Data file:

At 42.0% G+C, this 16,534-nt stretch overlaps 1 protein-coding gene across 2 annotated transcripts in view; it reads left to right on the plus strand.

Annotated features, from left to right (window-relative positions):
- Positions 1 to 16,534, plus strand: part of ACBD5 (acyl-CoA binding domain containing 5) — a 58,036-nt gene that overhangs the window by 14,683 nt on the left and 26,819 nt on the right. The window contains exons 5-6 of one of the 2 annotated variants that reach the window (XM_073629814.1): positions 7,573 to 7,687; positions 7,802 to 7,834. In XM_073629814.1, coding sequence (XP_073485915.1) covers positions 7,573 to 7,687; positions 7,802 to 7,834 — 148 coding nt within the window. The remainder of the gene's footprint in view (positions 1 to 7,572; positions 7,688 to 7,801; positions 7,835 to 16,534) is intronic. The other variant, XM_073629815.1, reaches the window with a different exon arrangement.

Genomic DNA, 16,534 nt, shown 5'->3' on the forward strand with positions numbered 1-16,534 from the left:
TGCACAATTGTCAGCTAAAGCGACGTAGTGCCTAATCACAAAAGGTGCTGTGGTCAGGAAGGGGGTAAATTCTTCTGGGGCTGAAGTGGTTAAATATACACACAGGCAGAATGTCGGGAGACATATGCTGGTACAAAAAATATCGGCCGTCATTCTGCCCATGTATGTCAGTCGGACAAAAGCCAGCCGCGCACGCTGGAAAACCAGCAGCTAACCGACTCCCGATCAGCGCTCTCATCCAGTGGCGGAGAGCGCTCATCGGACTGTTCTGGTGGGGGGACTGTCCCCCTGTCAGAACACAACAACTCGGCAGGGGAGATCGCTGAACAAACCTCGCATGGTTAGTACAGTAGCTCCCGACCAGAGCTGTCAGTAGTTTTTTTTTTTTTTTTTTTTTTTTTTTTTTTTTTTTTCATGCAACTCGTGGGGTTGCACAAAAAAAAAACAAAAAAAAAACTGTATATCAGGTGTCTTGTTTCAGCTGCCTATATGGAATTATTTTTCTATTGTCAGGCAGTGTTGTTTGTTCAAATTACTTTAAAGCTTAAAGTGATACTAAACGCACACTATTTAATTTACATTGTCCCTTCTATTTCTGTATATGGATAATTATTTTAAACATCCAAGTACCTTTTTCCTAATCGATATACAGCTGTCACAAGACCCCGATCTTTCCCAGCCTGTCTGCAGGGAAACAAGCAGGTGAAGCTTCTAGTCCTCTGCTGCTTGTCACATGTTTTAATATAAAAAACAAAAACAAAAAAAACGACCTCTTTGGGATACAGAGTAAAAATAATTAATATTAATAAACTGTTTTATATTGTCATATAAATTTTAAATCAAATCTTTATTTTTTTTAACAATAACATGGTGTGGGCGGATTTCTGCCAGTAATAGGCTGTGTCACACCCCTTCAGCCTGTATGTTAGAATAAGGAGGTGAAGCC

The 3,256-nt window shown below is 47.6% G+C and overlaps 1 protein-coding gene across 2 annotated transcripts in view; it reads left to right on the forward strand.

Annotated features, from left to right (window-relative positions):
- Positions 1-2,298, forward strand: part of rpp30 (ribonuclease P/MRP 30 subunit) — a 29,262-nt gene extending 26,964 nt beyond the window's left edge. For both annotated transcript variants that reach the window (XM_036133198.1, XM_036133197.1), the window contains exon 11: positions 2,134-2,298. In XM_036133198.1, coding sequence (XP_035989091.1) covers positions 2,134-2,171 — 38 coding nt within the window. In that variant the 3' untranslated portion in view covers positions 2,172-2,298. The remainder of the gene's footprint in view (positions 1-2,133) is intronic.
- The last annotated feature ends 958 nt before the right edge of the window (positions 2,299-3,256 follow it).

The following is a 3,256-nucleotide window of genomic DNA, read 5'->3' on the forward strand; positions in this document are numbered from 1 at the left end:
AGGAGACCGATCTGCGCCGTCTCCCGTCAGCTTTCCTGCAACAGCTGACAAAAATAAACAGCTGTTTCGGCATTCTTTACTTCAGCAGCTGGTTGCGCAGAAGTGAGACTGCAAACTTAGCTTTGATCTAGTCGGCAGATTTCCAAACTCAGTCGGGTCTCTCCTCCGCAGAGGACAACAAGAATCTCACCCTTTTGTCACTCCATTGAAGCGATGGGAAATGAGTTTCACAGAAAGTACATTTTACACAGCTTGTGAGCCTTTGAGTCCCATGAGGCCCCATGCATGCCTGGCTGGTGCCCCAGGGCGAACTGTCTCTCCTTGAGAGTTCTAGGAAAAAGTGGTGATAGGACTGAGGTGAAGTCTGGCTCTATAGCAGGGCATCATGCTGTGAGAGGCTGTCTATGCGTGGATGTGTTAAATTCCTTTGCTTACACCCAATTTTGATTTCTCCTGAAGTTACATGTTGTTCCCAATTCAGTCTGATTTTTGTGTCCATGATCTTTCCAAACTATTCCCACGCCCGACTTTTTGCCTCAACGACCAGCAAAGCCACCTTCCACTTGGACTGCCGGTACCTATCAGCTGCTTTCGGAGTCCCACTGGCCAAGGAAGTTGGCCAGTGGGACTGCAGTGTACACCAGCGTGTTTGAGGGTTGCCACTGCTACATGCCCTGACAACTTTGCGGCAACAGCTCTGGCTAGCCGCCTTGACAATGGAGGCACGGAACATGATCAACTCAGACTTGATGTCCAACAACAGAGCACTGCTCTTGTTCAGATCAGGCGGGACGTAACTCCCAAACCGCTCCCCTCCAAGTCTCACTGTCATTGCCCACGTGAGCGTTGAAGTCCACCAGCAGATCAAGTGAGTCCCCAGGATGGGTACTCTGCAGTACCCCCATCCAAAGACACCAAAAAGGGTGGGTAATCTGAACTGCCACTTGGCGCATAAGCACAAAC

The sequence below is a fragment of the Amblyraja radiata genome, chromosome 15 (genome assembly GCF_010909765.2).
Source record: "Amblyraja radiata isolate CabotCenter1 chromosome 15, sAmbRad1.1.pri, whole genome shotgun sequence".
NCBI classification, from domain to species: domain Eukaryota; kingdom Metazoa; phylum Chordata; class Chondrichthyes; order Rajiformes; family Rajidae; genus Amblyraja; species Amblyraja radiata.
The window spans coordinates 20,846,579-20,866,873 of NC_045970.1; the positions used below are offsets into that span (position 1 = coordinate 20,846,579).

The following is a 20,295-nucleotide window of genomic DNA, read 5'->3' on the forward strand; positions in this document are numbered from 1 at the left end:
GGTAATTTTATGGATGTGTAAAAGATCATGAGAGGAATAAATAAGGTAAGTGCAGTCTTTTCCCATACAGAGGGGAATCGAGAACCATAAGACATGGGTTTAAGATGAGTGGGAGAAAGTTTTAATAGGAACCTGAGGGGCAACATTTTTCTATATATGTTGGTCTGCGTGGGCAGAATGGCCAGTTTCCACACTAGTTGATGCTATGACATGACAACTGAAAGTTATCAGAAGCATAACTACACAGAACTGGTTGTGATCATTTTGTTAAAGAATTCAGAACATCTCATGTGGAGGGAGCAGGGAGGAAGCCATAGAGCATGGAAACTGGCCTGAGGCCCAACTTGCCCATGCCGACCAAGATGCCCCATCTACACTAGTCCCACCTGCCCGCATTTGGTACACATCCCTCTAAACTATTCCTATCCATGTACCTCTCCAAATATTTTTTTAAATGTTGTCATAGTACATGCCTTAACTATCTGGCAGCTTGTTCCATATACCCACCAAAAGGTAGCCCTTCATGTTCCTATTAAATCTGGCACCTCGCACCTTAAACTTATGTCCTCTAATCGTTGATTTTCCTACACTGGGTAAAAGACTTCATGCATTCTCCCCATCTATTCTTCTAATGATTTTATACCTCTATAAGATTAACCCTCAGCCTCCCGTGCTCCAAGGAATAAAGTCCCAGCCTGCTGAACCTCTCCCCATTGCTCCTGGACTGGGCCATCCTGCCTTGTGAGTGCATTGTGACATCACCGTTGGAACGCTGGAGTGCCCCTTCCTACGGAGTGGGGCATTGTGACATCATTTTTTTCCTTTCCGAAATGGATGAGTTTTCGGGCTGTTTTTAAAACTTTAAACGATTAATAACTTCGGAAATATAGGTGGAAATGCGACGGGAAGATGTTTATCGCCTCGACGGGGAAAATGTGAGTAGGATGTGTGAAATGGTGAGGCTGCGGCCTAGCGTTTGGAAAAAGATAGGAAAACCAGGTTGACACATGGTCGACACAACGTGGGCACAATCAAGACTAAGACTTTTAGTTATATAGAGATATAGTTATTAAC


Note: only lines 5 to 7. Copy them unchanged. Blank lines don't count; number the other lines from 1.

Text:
TGCACAATTGTCAGCTAAAGCGACGTAGTGCCTAATCACAAAAGGTGCTGTGGTCAGGAAGGGGGTAAATTCTTCTGGGGCTGAAGTGGTTAAATATACACACAGGCAGAATGTCGGGAGACATATGCTGGTACAAAAAATATCGGCCGTCATTCTGCCCATGTATGTCAGTCGGACAAAAGCCAGCCGCGCACGCTGGAAAACCAGCAGCTAACCGACTCCCGATCAGCGCTCTCATCCAGTGGCGGAGAGCGCTCATCGGACTGTTCTGGTGGGGGGACTGTCCCCCTGTCAGAACACAACAACTCGGCAGGGGAGATCGCTGAACAAACCTCGCATGGTTAGTACAGTAGCTCCCGACCAGAGCTGTCAGTAGTTTTTTTTTTTTTTTTTTTTTTTTTTTTTTTTTTTTTCATGCAACTCGTGGGGTTGCACAAAAAAAAAACAAAAAAAAAACTGTATATCAGGTGTCTTGTTTCAGCTGCCTATATGGAATTATTTTTCTATTGTCAGGCAGTGTTGTTTGTTCAAATTACTTTAAAGCTTAAAGTGATACTAAACGCACACTATTTAATTTACATTGTCCCTTCTATTTCTGTATATGGATAATTATTTTAAACATCCAAGTACCTTTTTCCTAATCGATATACAGCTGTCACAAGACCCCGATCTTTCCCAGCCTGTCTGCAGGGAAACAAGCAGGTGAAGCTTCTAGTCCTCTGCTGCTTGTCACATGTTTTAATATAAAAAACAAAAACAAAAAAAACGACCTCTTTGGGATACAGAGTAAAAATAATTAATATTAATAAACTGTTTTATATTGTCATATAAATTTTAAATCAAATCTTTATTTTTTTTAACAATAACATGGTGTGGGCGGATTTCTGCCAGTAATAGGCTGTGTCACACCCCTTCAGCCTGTATGTTAGAATAAGGAGGTGAAGCC

The 3,256-nt window shown below is 47.6% G+C and overlaps 1 protein-coding gene across 2 annotated transcripts in view; it reads left to right on the forward strand.

Annotated features, from left to right (window-relative positions):